A novel that springs to life right from the start, M. Terry Green’s Shaman, Healer, Heretic introduces the idea of a techno-shaman using technology rather than drugs to access the mysterious worlds of Native American mythology. The author resists any urge to over-explain, bringing readers up to speed through the protagonist’s very natural thoughts about her rather curious healing profession. A former medical student, Livvy uses her shamanic skills to rescue lost souls and care for those whose ailments can’t be addressed by modern medicine. And she does it all very convincingly. But a kachina appearing in her bedroom isn’t meant to happen. Soon other things are invading the middleworld and breaking bonds in the underworld. Life on the edge seems almost ready to tip over the edge. And Livvy, led by the curious kachina, might just be a shaman’s only hope. Fast-paced, brightly up-to-date with nicely interwoven mythology and a genuine touch of modern medicine too, the story pulls readers into Livvy’s heresy, brings fascinatingly different shamanic characters together on a common quest, and tells a pleasingly complete story in a world that’s perfectly prepared to uphold a series. I enjoyed the author’s willingness not to tell everything—enough to keep the reader intrigued, to respect the reader’s intelligence, and to leave scope for further tales. How did Livvy end up as a shaman? How did shamans end up using technology? How do different views of the otherworlds combine? Ah, there’s so much still to learn and I know I shall enjoy reading more.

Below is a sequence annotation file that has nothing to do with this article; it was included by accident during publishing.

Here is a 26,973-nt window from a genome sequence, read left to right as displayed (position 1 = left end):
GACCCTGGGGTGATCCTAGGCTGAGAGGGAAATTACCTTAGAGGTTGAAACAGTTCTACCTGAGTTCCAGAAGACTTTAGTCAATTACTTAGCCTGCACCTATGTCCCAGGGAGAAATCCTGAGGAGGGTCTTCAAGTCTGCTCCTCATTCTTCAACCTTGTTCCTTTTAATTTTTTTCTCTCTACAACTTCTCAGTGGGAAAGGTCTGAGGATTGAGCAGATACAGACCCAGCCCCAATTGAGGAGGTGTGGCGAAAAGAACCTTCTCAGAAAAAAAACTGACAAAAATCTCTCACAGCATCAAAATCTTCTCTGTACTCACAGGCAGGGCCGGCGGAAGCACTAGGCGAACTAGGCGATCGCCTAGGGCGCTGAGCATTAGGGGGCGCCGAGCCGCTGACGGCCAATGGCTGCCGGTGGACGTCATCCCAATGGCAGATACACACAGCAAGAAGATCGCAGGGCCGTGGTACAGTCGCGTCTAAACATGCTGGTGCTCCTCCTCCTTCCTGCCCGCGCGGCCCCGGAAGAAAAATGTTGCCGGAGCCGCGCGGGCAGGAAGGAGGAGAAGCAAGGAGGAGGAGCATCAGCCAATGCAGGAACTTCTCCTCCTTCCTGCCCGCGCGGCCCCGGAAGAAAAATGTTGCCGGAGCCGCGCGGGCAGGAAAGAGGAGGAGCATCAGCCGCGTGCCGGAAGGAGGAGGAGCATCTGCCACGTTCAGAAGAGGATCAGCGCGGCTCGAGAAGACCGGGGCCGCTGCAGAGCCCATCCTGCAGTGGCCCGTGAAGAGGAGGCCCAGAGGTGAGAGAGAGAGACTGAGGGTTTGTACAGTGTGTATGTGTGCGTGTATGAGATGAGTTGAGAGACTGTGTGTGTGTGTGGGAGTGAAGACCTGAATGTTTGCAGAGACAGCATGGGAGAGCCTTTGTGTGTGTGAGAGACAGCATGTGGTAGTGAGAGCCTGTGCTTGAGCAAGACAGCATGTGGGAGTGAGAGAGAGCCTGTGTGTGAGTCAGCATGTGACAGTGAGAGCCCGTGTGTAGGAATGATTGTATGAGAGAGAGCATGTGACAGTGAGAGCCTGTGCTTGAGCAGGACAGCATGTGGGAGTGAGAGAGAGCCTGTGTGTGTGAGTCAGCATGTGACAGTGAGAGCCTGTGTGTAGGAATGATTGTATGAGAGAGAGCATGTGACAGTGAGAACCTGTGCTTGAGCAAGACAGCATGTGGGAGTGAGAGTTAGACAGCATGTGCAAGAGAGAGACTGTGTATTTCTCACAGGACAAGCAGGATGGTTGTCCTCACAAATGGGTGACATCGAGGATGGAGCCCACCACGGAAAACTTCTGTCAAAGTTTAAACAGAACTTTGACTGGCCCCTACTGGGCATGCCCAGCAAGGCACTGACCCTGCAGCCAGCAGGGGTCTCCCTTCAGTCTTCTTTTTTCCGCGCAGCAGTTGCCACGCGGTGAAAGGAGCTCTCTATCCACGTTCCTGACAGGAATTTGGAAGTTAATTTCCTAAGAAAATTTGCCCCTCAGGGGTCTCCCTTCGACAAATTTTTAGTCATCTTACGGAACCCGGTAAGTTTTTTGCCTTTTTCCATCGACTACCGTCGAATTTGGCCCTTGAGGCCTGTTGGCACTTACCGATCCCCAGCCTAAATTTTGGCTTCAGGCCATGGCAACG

Disclosure: I received a free ecopy of this novel from the author in exchange for my honest review.
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About the reviewer
Sheila Deeth (SheilaDeeth)
Sheila Deeth's first novel, Divide by Zero, has just been released in print and ebook formats. Find it on Amazon, Barnes and Noble, Powells, etc. Her spiritual speculative novellas can be found at … more
This is absolutely fantastic writing; very original and completely immersive. I would definitely pay money to read the rest of this; you've managed to explain things very well while still leaving a lot of room for mystery and reader interest. Overall Strength: 5-stars; exciting, well-written, immediate hook, very original. I love the characterization of all the characters so far. Hook: 5-stars; I wanted to read more from the first two pages, and the rest of the chapter just fed my interest more. Prose: 5-stars; extremely good pacing; good level of detail (not too little, not too much); vivid descriptions; and absolutely fantastic use of showing rather than telling (the hair, the shirt, the necklace are all described as part of the plot, not as an info-dump). Originality: 5-stars; I can't think of any other novel that starts off with a blue-sparking, flute-playing shaman before then segueing into a faith healer job trying to save a comatose woman from her estranged lover - it's almost like the literary equivalent of a really good-yet-trippy dream. Also, "Nacho" for an orange cat just tickled me so much. Bravo.
Overall I found this interesting. I would like to know more about Livy-- I gather that she is a special sort of Shaman and would like to know what makes her special. It is well written and an intriguing idea.